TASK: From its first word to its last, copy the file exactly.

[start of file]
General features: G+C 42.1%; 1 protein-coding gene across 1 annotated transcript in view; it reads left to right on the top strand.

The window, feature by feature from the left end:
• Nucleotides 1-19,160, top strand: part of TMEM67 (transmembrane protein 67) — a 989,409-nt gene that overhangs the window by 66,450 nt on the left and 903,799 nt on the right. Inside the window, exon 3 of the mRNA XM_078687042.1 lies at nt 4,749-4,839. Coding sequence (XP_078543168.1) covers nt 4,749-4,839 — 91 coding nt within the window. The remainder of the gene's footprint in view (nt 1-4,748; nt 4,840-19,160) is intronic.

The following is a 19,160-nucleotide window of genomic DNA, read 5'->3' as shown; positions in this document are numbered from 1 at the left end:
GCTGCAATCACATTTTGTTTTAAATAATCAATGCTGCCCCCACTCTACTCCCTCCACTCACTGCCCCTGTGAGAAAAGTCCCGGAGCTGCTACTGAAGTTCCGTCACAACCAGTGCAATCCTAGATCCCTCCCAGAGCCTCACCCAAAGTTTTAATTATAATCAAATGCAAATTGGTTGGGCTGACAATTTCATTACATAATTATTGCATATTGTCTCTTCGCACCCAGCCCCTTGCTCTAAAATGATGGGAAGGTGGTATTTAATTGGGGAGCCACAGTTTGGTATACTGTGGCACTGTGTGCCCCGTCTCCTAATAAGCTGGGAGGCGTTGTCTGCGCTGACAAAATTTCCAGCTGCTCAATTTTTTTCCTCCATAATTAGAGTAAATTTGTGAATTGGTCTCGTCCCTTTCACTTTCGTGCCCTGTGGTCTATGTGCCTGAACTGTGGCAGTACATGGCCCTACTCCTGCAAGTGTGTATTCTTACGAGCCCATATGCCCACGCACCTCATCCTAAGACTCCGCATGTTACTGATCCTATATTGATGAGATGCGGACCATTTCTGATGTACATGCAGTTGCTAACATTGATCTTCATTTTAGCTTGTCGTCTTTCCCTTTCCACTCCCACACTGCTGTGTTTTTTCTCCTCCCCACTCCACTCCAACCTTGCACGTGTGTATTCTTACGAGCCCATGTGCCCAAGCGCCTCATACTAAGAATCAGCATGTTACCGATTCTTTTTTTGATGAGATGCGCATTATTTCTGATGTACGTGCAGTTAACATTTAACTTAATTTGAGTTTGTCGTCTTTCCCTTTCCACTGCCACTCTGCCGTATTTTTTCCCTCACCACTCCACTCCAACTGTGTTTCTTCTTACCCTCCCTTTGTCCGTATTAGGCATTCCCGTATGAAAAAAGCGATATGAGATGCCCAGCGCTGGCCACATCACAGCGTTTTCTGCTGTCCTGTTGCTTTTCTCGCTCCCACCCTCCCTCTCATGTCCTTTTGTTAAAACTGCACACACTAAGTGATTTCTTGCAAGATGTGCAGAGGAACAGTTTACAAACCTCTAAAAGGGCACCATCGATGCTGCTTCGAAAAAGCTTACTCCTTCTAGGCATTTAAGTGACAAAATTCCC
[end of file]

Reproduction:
General features: G+C 42.1%; 1 protein-coding gene across 1 annotated transcript in view; it reads left to right on the top strand.

The window, feature by feature from the left end:
• Nucleotides 1-19,160, top strand: part of TMEM67 (transmembrane protein 67) — a 989,409-nt gene that overhangs the window by 66,450 nt on the left and 903,799 nt on the right. Inside the window, exon 3 of the mRNA XM_078687042.1 lies at nt 4,749-4,839. Coding sequence (XP_078543168.1) covers nt 4,749-4,839 — 91 coding nt within the window. The remainder of the gene's footprint in view (nt 1-4,748; nt 4,840-19,160) is intronic.

The following is a 19,160-nucleotide window of genomic DNA, read 5'->3' as shown; positions in this document are numbered from 1 at the left end:
GCTGCAATCACATTTTGTTTTAAATAATCAATGCTGCCCCCACTCTACTCCCTCCACTCACTGCCCCTGTGAGAAAAGTCCCGGAGCTGCTACTGAAGTTCCGTCACAACCAGTGCAATCCTAGATCCCTCCCAGAGCCTCACCCAAAGTTTTAATTATAATCAAATGCAAATTGGTTGGGCTGACAATTTCATTACATAATTATTGCATATTGTCTCTTCGCACCCAGCCCCTTGCTCTAAAATGATGGGAAGGTGGTATTTAATTGGGGAGCCACAGTTTGGTATACTGTGGCACTGTGTGCCCCGTCTCCTAATAAGCTGGGAGGCGTTGTCTGCGCTGACAAAATTTCCAGCTGCTCAATTTTTTTCCTCCATAATTAGAGTAAATTTGTGAATTGGTCTCGTCCCTTTCACTTTCGTGCCCTGTGGTCTATGTGCCTGAACTGTGGCAGTACATGGCCCTACTCCTGCAAGTGTGTATTCTTACGAGCCCATATGCCCACGCACCTCATCCTAAGACTCCGCATGTTACTGATCCTATATTGATGAGATGCGGACCATTTCTGATGTACATGCAGTTGCTAACATTGATCTTCATTTTAGCTTGTCGTCTTTCCCTTTCCACTCCCACACTGCTGTGTTTTTTCTCCTCCCCACTCCACTCCAACCTTGCACGTGTGTATTCTTACGAGCCCATGTGCCCAAGCGCCTCATACTAAGAATCAGCATGTTACCGATTCTTTTTTTGATGAGATGCGCATTATTTCTGATGTACGTGCAGTTAACATTTAACTTAATTTGAGTTTGTCGTCTTTCCCTTTCCACTGCCACTCTGCCGTATTTTTTCCCTCACCACTCCACTCCAACTGTGTTTCTTCTTACCCTCCCTTTGTCCGTATTAGGCATTCCCGTATGAAAAAAGCGATATGAGATGCCCAGCGCTGGCCACATCACAGCGTTTTCTGCTGTCCTGTTGCTTTTCTCGCTCCCACCCTCCCTCTCATGTCCTTTTGTTAAAACTGCACACACTAAGTGATTTCTTGCAAGATGTGCAGAGGAACAGTTTACAAACCTCTAAAAGGGCACCATCGATGCTGCTTCGAAAAAGCTTACTCCTTCTAGGCATTTAAGTGACAAAATTCCC